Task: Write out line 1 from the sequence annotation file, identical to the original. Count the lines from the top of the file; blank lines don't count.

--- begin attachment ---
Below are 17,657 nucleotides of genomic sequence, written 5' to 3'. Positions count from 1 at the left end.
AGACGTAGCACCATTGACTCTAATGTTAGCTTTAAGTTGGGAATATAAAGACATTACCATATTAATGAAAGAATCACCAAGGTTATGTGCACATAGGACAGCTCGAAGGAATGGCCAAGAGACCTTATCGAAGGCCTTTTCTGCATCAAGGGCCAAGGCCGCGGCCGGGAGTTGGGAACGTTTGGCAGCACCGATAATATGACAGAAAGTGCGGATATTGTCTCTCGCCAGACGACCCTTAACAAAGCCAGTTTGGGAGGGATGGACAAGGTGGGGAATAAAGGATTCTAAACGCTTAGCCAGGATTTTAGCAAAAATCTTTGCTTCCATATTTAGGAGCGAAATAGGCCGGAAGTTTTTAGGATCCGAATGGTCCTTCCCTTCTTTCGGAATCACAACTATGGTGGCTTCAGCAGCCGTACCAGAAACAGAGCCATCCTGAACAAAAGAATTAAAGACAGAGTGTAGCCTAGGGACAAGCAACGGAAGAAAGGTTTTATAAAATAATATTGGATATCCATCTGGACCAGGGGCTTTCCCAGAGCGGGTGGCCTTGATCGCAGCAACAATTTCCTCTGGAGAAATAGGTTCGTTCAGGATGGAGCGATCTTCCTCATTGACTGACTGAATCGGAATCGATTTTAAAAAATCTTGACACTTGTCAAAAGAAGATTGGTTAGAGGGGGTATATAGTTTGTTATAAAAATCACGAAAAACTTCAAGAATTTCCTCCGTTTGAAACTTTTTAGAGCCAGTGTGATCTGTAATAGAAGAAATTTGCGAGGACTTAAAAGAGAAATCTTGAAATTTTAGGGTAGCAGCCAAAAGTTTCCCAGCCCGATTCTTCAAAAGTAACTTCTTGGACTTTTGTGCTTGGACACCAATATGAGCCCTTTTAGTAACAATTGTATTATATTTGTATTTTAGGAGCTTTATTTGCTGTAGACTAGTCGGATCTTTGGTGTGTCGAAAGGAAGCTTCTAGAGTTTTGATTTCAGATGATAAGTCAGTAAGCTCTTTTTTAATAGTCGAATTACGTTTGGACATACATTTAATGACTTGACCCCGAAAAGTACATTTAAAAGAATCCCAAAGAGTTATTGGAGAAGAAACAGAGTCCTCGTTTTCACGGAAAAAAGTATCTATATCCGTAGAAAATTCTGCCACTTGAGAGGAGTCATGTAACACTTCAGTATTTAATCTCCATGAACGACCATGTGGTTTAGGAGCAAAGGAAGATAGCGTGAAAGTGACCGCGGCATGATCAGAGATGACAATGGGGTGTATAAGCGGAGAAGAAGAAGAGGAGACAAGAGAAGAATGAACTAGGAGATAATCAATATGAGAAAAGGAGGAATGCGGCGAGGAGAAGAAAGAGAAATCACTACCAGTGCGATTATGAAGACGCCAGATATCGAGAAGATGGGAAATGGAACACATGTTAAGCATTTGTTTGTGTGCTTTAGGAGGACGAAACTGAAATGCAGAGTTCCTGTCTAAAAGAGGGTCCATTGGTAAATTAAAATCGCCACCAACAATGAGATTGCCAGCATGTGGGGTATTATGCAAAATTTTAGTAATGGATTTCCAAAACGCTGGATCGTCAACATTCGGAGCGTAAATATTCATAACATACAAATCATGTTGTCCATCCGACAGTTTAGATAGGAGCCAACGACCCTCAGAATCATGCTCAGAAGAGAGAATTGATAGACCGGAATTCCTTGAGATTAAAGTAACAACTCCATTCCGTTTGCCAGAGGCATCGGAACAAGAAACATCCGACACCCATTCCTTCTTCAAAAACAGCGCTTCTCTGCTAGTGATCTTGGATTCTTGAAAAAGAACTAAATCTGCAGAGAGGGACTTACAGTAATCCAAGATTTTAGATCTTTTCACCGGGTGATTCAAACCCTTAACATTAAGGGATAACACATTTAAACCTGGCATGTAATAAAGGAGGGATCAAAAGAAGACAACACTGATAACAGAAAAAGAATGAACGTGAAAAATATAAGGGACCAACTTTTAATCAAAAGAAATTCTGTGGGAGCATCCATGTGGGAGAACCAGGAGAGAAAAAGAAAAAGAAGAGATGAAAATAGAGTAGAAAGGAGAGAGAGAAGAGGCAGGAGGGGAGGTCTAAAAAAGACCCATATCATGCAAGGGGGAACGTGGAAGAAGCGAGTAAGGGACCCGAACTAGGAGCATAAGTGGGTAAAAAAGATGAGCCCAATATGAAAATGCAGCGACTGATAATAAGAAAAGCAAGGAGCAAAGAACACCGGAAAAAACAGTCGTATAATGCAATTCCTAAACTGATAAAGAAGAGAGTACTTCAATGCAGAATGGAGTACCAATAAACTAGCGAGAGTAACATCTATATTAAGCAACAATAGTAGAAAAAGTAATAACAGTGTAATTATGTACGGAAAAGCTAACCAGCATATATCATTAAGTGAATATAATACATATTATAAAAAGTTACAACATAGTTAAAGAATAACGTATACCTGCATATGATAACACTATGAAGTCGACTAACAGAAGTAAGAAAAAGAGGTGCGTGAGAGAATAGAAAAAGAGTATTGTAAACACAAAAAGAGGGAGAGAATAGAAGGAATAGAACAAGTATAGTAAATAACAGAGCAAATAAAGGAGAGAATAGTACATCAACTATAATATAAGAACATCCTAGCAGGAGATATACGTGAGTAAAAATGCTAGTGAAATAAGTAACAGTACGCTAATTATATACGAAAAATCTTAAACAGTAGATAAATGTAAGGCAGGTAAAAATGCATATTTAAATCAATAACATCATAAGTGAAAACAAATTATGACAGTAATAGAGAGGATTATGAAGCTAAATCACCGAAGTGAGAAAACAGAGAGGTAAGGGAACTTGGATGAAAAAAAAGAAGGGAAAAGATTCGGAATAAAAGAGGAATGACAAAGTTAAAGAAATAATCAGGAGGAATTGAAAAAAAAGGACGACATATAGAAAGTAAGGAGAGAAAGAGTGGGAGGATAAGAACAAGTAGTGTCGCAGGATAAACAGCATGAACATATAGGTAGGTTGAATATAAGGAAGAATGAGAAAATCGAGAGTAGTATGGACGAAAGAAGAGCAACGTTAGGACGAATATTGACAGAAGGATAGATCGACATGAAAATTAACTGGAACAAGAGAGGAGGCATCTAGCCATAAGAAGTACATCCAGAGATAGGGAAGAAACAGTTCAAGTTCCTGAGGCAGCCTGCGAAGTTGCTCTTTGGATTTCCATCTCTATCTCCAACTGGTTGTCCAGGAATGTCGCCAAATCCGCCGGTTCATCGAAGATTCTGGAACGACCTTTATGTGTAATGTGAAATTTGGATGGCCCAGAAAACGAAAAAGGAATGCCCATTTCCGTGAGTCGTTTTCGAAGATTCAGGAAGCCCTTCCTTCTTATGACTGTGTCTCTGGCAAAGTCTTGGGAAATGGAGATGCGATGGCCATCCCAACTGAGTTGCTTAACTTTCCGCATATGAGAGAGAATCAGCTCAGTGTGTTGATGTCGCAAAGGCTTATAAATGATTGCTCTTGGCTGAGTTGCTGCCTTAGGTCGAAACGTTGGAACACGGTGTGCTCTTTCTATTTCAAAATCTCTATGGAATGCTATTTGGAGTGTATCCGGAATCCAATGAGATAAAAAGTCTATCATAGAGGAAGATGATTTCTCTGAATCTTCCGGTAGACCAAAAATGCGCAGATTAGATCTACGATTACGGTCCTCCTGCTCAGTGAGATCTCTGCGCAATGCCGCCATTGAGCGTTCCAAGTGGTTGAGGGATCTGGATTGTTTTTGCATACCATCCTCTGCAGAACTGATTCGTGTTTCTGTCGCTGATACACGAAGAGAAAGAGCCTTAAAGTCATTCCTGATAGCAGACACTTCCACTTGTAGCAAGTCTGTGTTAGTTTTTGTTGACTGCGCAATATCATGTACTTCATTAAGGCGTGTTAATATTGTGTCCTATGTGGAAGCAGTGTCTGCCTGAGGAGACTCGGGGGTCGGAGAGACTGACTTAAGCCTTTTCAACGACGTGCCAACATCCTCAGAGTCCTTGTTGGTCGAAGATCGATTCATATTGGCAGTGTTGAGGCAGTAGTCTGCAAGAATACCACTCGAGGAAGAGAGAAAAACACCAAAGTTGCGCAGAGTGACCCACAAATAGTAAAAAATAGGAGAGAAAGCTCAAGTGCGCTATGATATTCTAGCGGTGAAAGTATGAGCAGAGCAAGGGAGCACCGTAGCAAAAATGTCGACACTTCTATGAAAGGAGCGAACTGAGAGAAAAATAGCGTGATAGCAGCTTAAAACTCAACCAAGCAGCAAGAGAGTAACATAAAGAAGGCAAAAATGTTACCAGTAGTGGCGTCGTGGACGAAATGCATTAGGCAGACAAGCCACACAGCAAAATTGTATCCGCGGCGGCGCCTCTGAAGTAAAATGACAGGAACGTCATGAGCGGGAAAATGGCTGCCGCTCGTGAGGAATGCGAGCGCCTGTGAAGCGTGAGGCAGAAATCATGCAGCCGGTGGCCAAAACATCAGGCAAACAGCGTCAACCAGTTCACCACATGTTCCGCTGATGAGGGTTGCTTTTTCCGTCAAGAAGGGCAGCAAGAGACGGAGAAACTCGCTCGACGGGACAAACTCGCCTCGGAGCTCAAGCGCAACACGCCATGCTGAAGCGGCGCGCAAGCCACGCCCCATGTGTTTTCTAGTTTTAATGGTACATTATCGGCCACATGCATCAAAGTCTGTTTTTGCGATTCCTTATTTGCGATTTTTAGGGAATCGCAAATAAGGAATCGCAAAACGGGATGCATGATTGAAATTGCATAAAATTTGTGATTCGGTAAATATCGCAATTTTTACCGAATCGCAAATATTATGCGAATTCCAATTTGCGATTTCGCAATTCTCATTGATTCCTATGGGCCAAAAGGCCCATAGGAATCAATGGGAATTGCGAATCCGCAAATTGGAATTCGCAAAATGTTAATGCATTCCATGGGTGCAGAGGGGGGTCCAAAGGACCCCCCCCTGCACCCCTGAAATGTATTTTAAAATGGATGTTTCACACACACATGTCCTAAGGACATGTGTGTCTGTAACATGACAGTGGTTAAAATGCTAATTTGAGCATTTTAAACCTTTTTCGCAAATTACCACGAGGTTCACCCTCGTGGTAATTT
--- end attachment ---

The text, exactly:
Below are 17,657 nucleotides of genomic sequence, written 5' to 3'. Positions count from 1 at the left end.